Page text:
Sunday, June 05, 2016

Digital Government: Transforming Public Services, Regulation, and Citizenship

Last month I attended a talk by Mr Angus Taylor MP, Assistant Minister to the Prime Minister for Cities and Digital Transformation on digital transformation at Australian Parliament House, Canberra. Mr Taylor mentioned his monograph "The Promise of Digital Government: Transforming Public Services, Regulation, and Citizenship" (Menzies Research Centre, 1 April 2016). This is modest in size, at 78 pages, but ambitious in aim: to transform not only the way services are delivered, but also how we think about Government. This is from the point of view of a conservative politician, emphasizing contest-ability for the delivery of government services, with maximum private sector involvement. However, while Mr Taylor's political opponents might use different rhetoric to describe their aims, I suspect they would agree with many of the aims and methods.
The difficulty with digital government comes at the level of implementation: are governments, whichever their political views, willing to invest in personnel with the skills needed to implement digital government? Are they willing to accept the political cost of implementation, such as where the use of on-line service delivery results in the closure of shop-front services in marginal electorates?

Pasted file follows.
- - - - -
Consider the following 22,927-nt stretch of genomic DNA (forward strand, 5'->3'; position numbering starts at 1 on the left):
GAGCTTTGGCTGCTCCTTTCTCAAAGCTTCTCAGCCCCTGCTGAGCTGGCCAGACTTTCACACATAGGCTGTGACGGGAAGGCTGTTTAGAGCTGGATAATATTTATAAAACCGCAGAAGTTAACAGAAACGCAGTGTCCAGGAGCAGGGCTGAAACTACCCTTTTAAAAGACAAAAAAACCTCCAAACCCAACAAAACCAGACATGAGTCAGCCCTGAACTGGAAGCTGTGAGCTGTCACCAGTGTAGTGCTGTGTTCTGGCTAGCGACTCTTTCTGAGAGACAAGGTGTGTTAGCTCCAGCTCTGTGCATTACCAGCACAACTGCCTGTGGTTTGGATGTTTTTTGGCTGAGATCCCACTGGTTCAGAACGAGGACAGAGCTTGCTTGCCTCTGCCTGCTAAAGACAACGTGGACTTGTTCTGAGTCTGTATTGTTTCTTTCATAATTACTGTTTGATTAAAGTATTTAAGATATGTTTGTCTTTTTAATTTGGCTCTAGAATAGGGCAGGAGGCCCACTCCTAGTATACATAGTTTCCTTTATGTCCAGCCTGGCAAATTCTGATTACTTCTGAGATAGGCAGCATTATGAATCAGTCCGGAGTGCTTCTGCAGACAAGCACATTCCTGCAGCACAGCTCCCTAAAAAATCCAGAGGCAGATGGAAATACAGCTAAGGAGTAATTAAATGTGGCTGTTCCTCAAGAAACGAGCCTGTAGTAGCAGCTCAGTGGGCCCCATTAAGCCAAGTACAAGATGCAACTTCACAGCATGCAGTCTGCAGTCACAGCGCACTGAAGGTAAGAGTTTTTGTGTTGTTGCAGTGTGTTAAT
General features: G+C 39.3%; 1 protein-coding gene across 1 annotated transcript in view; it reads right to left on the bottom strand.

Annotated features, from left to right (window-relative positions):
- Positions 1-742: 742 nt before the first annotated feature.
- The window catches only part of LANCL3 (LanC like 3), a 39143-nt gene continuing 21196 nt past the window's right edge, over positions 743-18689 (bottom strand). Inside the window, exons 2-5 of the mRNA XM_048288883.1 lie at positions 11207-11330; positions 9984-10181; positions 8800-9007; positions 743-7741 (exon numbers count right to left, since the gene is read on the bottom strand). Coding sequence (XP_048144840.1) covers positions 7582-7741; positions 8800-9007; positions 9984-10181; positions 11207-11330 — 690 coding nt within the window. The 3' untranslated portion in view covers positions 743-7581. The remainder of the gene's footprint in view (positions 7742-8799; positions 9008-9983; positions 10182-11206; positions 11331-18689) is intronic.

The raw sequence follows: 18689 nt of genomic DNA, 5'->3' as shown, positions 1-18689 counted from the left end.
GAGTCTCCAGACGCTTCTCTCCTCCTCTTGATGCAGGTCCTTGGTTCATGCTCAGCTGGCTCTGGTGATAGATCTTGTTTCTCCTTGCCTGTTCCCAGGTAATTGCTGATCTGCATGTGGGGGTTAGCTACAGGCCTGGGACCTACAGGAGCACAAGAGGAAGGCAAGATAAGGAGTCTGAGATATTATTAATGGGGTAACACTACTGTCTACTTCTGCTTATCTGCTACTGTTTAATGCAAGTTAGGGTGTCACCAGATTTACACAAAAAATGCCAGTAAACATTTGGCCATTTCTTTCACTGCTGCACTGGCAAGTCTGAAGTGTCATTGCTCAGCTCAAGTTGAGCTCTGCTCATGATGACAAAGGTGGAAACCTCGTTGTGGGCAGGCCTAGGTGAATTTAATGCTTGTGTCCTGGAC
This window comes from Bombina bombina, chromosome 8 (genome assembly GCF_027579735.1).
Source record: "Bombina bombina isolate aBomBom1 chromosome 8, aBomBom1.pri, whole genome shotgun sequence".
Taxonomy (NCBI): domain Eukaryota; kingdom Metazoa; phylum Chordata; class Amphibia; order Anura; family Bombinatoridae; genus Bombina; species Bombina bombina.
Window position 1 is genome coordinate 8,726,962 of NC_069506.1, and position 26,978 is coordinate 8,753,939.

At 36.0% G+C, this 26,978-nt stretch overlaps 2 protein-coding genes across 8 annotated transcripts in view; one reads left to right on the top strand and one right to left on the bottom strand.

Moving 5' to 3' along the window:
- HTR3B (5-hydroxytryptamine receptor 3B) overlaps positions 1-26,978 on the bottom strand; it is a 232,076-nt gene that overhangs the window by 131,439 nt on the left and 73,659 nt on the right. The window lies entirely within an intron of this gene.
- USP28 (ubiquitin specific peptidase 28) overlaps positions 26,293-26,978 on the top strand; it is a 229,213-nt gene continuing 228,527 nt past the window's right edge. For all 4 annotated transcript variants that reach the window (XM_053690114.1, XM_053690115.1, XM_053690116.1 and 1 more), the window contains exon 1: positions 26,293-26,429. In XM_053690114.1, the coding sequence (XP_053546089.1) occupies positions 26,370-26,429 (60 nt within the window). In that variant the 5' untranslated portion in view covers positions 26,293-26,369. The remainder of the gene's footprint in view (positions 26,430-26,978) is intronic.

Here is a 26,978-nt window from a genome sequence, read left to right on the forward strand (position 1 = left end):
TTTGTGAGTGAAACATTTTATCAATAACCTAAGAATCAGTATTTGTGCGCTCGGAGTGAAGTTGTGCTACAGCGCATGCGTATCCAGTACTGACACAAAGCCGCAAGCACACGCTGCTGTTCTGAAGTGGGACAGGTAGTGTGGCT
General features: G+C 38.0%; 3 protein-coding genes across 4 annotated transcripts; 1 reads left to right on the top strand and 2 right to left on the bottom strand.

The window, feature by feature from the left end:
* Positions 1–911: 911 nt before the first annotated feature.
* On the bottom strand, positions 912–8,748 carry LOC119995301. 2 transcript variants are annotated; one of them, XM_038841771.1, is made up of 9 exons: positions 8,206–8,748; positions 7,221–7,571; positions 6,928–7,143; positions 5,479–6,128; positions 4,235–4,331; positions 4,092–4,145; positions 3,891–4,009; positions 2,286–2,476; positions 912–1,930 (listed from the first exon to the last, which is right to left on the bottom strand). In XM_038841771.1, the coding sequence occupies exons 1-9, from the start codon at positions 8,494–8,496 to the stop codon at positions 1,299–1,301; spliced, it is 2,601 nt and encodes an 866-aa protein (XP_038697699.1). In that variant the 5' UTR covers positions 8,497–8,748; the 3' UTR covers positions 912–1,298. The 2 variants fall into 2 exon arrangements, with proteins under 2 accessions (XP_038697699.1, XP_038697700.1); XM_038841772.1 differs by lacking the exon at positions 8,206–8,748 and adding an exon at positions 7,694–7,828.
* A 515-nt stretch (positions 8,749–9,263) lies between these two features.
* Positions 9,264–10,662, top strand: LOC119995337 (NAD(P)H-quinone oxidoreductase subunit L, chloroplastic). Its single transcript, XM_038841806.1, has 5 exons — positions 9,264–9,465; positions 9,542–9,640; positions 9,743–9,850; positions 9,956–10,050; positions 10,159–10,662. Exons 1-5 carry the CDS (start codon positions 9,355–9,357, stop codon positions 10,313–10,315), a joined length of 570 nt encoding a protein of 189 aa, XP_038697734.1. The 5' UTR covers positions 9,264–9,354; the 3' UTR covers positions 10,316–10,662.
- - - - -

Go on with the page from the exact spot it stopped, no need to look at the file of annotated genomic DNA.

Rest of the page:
To give one example, schools currently run on a pre-digital model. Recent initiatives, such as a reduction in class size, have increased the cost of education, without any discernible improvement in outcomes (and may have actually reduced the quality of education) An alternative would be to "flip" the education system, particularly at the upper end. Students would be provided with on-line resources and highly qualified on-line teachers, to supplement their face-to-face education. Also the student's parents would be provided with information on the children's learning. However, one implication of this would be more students per teacher (as each teacher would cost much more due to their higher qualifications). There would also be a requirement for parents to take an active part in their children's education (with parents being given tasks to compete and tracked as to performance). The political reality that parents just want school as a form of government funded child minding might then become apparent.

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